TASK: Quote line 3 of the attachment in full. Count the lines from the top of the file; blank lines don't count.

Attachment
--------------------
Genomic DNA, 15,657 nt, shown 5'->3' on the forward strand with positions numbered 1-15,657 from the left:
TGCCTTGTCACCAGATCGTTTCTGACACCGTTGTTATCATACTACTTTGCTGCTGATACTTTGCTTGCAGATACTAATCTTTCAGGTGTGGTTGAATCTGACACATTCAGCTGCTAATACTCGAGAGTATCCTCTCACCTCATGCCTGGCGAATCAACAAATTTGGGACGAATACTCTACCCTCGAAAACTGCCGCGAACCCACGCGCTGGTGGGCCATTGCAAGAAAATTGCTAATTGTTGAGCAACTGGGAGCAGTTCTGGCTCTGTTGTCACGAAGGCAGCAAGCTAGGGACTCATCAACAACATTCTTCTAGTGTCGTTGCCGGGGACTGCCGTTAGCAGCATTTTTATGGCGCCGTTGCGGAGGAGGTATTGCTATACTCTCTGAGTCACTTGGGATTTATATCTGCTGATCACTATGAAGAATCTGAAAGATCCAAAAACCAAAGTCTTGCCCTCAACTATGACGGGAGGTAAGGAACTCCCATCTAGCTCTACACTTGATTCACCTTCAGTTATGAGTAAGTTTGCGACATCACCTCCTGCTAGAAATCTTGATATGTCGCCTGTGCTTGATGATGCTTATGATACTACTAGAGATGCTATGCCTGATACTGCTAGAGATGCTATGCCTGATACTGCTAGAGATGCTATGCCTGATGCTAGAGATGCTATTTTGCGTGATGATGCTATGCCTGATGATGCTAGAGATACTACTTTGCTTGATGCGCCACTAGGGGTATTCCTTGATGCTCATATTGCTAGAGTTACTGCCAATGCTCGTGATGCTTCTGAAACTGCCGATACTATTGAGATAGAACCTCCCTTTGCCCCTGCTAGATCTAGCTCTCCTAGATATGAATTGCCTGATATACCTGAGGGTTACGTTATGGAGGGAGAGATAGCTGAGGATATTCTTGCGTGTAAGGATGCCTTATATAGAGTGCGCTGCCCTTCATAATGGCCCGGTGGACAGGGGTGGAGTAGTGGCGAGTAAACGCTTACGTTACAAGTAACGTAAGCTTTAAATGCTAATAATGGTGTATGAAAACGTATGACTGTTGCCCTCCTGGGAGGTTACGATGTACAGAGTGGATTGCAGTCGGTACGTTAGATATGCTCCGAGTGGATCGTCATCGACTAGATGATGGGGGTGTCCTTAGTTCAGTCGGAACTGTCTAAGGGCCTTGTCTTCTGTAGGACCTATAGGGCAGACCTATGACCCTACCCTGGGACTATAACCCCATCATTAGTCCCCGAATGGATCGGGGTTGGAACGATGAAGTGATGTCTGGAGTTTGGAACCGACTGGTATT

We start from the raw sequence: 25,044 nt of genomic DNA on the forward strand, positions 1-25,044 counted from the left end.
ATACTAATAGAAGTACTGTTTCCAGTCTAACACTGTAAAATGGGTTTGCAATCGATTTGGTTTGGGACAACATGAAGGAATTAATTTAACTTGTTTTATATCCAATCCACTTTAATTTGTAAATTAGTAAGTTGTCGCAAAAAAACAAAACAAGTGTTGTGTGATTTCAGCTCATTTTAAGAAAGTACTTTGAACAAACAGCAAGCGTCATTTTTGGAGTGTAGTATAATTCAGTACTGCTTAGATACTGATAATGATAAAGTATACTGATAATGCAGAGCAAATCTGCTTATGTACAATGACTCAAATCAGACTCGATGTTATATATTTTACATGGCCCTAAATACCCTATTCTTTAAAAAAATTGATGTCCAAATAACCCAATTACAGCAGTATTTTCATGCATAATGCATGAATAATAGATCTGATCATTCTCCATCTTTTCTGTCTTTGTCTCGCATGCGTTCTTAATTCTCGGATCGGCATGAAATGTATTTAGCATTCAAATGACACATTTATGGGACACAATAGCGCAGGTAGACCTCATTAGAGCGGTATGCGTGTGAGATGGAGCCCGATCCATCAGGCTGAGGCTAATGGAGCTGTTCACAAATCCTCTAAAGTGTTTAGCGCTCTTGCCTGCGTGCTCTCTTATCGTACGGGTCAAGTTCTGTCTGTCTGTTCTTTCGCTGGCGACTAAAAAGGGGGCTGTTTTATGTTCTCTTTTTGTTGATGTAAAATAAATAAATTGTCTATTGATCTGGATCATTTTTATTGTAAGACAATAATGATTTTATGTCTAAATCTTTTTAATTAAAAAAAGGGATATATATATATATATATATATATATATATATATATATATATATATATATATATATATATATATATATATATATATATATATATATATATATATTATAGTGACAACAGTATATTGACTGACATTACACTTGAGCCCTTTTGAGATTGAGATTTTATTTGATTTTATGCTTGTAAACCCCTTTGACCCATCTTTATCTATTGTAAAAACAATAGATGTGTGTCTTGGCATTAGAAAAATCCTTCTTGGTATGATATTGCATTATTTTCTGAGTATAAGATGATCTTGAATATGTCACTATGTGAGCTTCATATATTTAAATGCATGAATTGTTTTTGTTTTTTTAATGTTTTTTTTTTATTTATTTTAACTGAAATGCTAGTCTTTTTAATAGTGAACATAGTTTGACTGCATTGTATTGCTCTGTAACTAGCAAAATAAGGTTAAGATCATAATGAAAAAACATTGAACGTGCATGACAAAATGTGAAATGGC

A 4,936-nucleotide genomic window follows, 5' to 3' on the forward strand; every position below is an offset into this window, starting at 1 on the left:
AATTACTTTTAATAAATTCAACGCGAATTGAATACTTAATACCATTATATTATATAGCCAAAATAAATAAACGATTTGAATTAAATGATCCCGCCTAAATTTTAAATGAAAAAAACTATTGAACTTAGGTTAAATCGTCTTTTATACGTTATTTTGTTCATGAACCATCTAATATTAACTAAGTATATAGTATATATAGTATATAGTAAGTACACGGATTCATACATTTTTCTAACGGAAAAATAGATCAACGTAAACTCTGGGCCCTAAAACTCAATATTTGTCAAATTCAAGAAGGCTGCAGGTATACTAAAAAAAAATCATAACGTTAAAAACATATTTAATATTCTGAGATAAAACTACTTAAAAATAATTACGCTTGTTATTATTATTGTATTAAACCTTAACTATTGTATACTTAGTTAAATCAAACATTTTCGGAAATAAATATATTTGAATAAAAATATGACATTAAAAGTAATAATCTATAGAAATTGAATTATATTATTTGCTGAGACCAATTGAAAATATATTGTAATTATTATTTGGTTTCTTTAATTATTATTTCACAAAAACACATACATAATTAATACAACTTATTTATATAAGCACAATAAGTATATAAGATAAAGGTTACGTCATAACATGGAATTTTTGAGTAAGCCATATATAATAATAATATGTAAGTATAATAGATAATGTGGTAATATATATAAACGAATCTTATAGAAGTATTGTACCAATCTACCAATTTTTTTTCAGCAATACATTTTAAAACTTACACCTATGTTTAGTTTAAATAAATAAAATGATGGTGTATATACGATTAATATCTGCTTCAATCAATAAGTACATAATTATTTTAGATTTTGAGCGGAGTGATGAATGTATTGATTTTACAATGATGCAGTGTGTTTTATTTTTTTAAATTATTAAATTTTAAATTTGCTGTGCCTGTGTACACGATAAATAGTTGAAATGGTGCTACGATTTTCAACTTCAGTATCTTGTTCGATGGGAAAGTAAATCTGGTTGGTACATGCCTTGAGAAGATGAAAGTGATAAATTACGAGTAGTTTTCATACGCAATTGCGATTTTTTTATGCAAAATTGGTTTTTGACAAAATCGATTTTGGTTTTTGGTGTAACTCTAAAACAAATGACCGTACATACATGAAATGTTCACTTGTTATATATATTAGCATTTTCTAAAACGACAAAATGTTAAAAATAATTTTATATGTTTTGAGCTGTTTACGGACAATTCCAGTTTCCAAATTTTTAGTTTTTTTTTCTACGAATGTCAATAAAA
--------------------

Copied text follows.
We start from the raw sequence: 25,044 nt of genomic DNA on the forward strand, positions 1-25,044 counted from the left end.